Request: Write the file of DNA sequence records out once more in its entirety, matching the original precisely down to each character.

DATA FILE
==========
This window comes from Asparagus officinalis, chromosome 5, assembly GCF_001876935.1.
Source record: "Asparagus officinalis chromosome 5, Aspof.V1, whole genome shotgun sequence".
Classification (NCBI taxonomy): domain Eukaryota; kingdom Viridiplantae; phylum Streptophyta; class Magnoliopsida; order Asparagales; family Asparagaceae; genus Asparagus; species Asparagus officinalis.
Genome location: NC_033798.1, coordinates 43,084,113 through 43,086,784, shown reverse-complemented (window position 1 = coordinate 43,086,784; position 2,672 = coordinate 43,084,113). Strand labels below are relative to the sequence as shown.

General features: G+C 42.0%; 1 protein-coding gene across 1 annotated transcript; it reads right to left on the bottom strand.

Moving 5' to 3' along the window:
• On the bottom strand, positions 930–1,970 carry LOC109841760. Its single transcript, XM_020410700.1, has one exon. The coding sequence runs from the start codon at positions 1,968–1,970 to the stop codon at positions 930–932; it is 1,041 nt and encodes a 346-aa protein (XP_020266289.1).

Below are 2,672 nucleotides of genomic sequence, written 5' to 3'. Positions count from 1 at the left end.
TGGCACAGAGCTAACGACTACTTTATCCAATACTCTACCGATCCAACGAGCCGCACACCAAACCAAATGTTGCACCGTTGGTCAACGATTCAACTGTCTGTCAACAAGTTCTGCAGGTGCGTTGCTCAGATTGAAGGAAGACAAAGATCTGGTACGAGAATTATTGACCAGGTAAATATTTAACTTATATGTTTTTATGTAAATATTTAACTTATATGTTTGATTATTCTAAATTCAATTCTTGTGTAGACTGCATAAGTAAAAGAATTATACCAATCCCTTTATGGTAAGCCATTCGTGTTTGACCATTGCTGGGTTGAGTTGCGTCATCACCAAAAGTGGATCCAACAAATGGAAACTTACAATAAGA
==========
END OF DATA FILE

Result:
This window comes from Asparagus officinalis, chromosome 5, assembly GCF_001876935.1.
Source record: "Asparagus officinalis chromosome 5, Aspof.V1, whole genome shotgun sequence".
Classification (NCBI taxonomy): domain Eukaryota; kingdom Viridiplantae; phylum Streptophyta; class Magnoliopsida; order Asparagales; family Asparagaceae; genus Asparagus; species Asparagus officinalis.
Genome location: NC_033798.1, coordinates 43,084,113 through 43,086,784, shown reverse-complemented (window position 1 = coordinate 43,086,784; position 2,672 = coordinate 43,084,113). Strand labels below are relative to the sequence as shown.

General features: G+C 42.0%; 1 protein-coding gene across 1 annotated transcript; it reads right to left on the bottom strand.

Moving 5' to 3' along the window:
• On the bottom strand, positions 930–1,970 carry LOC109841760. Its single transcript, XM_020410700.1, has one exon. The coding sequence runs from the start codon at positions 1,968–1,970 to the stop codon at positions 930–932; it is 1,041 nt and encodes a 346-aa protein (XP_020266289.1).

Below are 2,672 nucleotides of genomic sequence, written 5' to 3'. Positions count from 1 at the left end.
TGGCACAGAGCTAACGACTACTTTATCCAATACTCTACCGATCCAACGAGCCGCACACCAAACCAAATGTTGCACCGTTGGTCAACGATTCAACTGTCTGTCAACAAGTTCTGCAGGTGCGTTGCTCAGATTGAAGGAAGACAAAGATCTGGTACGAGAATTATTGACCAGGTAAATATTTAACTTATATGTTTTTATGTAAATATTTAACTTATATGTTTGATTATTCTAAATTCAATTCTTGTGTAGACTGCATAAGTAAAAGAATTATACCAATCCCTTTATGGTAAGCCATTCGTGTTTGACCATTGCTGGGTTGAGTTGCGTCATCACCAAAAGTGGATCCAACAAATGGAAACTTACAATAAGA